GLEN ROSE -- A handful of once common, but now seldom-seen, Texas birds will soon start living in public view at Fossil Rim Wildlife Center.
The nonprofit conservation facility is best known as the place where animal lovers can view 50 exotic species like giraffe and zebras from the comfort of their cars along nine miles of open grasslands and wooded hills. But its biggest success may be its 18-year effort to help save Attwater's prairie chickens, a 12-inch-tall Texas native on the brink of being gone.
"They aren't as sexy as cheetahs but they still need help. We had to do something. This is a bird on the verge of extinction right here in our backyard," said Kelley Snodgrass, director of animal care and natural resource management at the 1,700-acre natural zoo.
Fossil Rim's program has been "the backbone" of the effort to save the species, said Terry Rossignol, recovery team leader for the U.S. Fish and Wildlife Service.
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"Without Fossil Rim, we would not be where we are right now, we might not even have any Attwater's to speak of," he said. "They are still on the brink of extinction with 100 birds in the wild. If we had waited a few more years, it's very possible we would not have any."
The center keeps its 24 breeding pairs of Attwater's sequestered and, except for some behind-the-scenes tours, most of the 250,000 annual visitors don't get to see them, Snodgrass said.
But that will change soon after the Fossil Rim Children's Animal Center reopens Saturday after an eight-month makeover, said the children's center supervisor, Kati Shedd.
With help from a $177,000 grant from the Texas Parks and Wildlife Department and hundreds of hours of volunteer labor, the center will feature new fencing, landscaping and seven free-flight aviaries, including one for five or six Attwater's, Shedd said.
Work on the open-air aviaries is not done, and Shedd said the rare birds likely won't be in their new roost until January.
The children's center, on a bluff overlooking the wildlife park, is free and open to the public all year long. About 20,000 children a year visit on field trips for close encounters with kid-friendly critters like goats, exotic birds, pot-bellied pigs, tortoises and an emu, Shedd said.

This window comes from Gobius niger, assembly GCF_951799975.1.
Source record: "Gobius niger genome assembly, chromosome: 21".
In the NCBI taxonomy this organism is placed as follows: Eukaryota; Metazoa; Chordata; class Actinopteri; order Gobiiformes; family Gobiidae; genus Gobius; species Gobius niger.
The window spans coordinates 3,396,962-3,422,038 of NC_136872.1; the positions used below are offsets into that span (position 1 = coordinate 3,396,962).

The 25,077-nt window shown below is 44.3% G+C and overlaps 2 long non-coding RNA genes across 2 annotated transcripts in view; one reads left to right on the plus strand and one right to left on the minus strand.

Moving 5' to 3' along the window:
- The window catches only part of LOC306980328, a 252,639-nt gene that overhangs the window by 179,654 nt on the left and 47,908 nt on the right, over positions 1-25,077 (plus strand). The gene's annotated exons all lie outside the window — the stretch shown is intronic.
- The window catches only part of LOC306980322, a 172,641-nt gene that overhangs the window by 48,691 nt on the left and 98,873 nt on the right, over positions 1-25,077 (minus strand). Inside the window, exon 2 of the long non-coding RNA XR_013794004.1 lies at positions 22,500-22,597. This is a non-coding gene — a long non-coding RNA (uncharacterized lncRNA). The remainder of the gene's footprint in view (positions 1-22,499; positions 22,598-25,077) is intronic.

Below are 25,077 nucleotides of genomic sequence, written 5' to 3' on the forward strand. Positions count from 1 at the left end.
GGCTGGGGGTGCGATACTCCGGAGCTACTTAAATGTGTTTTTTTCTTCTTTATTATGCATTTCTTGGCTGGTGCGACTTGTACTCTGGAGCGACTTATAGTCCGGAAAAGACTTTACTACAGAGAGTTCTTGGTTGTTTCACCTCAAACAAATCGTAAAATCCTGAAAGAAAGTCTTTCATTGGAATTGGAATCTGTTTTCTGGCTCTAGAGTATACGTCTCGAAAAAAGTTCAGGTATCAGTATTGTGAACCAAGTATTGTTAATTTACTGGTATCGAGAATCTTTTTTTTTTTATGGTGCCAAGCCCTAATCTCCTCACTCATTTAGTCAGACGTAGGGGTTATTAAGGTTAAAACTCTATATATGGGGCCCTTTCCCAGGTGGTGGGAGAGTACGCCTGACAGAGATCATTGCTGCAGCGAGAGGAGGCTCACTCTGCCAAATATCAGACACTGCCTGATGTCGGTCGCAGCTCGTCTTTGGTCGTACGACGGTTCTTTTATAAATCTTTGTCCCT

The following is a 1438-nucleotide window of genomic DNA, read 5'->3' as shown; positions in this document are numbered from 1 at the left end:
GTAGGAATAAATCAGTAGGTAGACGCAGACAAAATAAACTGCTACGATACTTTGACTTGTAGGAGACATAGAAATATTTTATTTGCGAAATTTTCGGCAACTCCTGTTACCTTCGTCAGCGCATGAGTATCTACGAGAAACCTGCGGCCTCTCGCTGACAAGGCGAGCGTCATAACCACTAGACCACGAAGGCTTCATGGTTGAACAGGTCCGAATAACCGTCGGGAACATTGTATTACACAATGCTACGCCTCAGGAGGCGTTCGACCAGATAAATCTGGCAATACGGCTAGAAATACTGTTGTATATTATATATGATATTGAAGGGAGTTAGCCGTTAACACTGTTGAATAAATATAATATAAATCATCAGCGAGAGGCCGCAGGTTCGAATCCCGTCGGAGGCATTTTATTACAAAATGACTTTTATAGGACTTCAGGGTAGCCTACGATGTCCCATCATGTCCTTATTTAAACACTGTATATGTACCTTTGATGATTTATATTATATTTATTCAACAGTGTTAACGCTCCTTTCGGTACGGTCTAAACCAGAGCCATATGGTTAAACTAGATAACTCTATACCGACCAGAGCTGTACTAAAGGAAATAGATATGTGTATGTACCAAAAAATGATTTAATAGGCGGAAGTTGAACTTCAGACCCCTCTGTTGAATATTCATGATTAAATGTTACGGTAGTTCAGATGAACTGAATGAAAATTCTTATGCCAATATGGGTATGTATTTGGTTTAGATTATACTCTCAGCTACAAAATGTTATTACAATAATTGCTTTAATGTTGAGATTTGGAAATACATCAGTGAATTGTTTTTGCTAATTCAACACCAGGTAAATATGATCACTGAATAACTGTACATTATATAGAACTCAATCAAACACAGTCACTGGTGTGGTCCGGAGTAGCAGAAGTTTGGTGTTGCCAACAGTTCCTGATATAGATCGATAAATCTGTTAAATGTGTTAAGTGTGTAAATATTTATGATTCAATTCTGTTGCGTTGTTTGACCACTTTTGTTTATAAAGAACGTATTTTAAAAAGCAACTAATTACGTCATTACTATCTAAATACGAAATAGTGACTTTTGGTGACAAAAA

"Having the Attwater's here is really going to expand our educational opportunities about endangered species," she said.
A little over a century ago, more than a million Attwater's could be found along a 75-mile-wide band of coastal prairie stretching from Corpus Christi to the Bayou Teche area in Louisiana, said Rossignol, who manages the 10,528-acre Attwater Prairie Chicken National Wildlife Refuge 60 miles west of Houston.
Loss of habitat through farming and urbanization devastated the species, and by 1919 it had disappeared in Louisiana. Texas ended hunting for the birds in 1937 and the species was listed on the federal endangered list in 1967.
By 1994, only 160 Attwater's were left in the wild, and in 2003, after a series of droughts and floods, just 60 remained, Rossignol said.
Fossil Rim hastily initiated a captive breeding program for Attwater's in 1992.
"The wild population was crashing so fast we had to get it rolling. We had an incredibly steep learning process at the beginning. We're a bunch of hoof-stock guys," Snodgrass said. "When we started, it was a stretch for our expertise."
But they caught up.
The center has produced 5,380 Attwater's eggs; 990 birds have been released at the national refuge, on private property near Goliad and at the Nature Conservancy's Texas City Prairie Preserve.
Over the years, zoos in Abilene, Caldwell, Tyler, Houston and San Antonio have also started captive breeding programs, Rossignol said.
The recovery effort notched a new high this year with 58 wild-hatched chicks radio-collared at the refuge, he said.
"In years past we were doing good to get five to 10 chicks to survive," Rossignol said.
Complicating the comeback is that Attwater's are easy pickings for predators.
"They are at the bottom of the food chain, and unfortunately, everything likes chicken: skunks, snakes, hawks, owls, coyotes and bobcats," Rossignol said. "That was the main reason for them being there. That's why they are considered a barometer species."
A particular problem is fire ants, which kill chicks and compete for the insects the young birds depend on, he said.
The Attwater's are best known for their elaborate male courtship dance.
"They emit kind of a weird, eerie sound like someone blowing in a Coke bottle, called booming. At the same time they inflate orange-colored sacs on their necks. They pat their feet on the ground and turn in circles. It's quite a sight," Rossignol said.
The spectacle draws birdwatchers from around the world, he said.
"The aviaries at Fossil Rim are going to be a special place for people to see these little guys," Rossignol said.
Steve Campbell, 817-390-7981